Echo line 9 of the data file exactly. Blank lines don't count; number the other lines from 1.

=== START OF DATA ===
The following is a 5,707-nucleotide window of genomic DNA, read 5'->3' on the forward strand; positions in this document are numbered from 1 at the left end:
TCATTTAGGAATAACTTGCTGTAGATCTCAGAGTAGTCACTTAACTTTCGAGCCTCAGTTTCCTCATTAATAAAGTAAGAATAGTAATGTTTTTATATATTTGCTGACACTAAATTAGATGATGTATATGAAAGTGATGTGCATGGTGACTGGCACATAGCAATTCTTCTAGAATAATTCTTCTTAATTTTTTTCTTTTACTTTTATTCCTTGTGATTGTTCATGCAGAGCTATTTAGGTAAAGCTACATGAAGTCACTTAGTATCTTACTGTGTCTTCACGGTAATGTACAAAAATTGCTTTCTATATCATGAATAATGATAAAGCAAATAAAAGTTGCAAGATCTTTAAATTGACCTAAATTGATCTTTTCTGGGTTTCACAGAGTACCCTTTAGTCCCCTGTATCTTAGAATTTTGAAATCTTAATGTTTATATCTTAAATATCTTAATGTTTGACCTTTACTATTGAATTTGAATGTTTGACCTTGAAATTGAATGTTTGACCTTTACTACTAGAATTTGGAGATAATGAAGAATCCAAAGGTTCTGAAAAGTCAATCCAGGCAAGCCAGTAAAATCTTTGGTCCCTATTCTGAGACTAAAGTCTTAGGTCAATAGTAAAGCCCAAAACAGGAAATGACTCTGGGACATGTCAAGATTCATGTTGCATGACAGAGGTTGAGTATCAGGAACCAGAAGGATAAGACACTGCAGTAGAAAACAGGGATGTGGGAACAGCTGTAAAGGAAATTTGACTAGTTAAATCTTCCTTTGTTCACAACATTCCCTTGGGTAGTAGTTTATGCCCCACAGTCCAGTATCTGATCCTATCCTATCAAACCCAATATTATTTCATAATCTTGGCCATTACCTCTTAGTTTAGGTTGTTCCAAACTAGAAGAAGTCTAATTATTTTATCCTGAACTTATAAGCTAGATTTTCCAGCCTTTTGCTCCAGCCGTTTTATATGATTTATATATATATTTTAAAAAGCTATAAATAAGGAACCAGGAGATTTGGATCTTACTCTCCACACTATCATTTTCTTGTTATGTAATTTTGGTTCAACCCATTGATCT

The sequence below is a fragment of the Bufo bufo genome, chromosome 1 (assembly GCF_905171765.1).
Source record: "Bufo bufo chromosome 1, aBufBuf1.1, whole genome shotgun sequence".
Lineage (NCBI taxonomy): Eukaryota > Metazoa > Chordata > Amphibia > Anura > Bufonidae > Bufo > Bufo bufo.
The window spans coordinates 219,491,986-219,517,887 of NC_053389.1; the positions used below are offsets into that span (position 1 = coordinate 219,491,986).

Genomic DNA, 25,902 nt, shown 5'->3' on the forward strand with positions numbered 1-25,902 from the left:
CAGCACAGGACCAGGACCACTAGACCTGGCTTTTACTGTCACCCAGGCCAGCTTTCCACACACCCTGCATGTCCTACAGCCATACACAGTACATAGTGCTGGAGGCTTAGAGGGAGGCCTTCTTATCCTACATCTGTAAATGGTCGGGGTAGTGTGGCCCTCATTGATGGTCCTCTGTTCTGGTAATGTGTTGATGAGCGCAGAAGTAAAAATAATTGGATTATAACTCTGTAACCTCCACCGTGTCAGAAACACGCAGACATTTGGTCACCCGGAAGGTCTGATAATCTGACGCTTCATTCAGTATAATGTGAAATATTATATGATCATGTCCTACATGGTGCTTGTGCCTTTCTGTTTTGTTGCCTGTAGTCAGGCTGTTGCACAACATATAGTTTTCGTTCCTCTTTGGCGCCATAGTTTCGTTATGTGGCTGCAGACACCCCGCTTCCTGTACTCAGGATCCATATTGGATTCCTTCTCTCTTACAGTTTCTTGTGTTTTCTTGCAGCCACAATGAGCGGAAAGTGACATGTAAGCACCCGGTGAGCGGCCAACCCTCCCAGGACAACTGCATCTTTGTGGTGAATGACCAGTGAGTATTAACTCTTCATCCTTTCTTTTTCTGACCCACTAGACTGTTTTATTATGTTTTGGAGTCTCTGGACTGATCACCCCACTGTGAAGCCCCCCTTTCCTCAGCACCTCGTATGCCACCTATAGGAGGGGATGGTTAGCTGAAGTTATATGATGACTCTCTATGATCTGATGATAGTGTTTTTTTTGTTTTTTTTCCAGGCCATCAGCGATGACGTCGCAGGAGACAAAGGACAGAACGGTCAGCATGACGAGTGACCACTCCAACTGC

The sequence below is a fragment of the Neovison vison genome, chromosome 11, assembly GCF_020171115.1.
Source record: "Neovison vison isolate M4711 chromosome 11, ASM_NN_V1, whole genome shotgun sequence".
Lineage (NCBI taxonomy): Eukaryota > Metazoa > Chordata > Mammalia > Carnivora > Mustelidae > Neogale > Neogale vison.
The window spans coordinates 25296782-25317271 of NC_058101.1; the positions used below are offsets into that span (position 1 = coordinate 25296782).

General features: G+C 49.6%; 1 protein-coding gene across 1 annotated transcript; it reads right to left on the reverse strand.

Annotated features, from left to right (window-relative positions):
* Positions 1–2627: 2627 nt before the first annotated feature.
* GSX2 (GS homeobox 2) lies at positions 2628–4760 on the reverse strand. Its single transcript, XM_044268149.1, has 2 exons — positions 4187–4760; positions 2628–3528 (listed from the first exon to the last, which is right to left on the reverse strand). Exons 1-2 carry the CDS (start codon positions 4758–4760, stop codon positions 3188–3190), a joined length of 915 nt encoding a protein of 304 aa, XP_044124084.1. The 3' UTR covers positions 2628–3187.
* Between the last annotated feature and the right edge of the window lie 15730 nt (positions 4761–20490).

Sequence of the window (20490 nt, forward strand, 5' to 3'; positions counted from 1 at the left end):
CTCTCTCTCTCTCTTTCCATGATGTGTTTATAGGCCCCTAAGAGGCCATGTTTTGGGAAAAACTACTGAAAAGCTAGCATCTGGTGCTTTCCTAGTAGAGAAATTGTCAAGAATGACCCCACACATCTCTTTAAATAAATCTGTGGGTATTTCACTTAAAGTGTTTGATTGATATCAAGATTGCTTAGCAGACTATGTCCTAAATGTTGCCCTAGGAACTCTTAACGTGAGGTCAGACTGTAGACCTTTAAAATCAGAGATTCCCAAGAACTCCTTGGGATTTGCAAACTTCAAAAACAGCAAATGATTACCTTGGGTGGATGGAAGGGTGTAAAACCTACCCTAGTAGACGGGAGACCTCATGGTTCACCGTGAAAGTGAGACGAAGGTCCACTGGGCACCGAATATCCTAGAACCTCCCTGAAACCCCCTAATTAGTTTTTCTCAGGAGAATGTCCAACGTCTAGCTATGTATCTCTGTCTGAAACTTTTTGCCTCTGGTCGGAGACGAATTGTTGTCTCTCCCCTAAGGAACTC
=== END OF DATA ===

The sequence below is a fragment of the Neovison vison genome, chromosome 11, assembly GCF_020171115.1.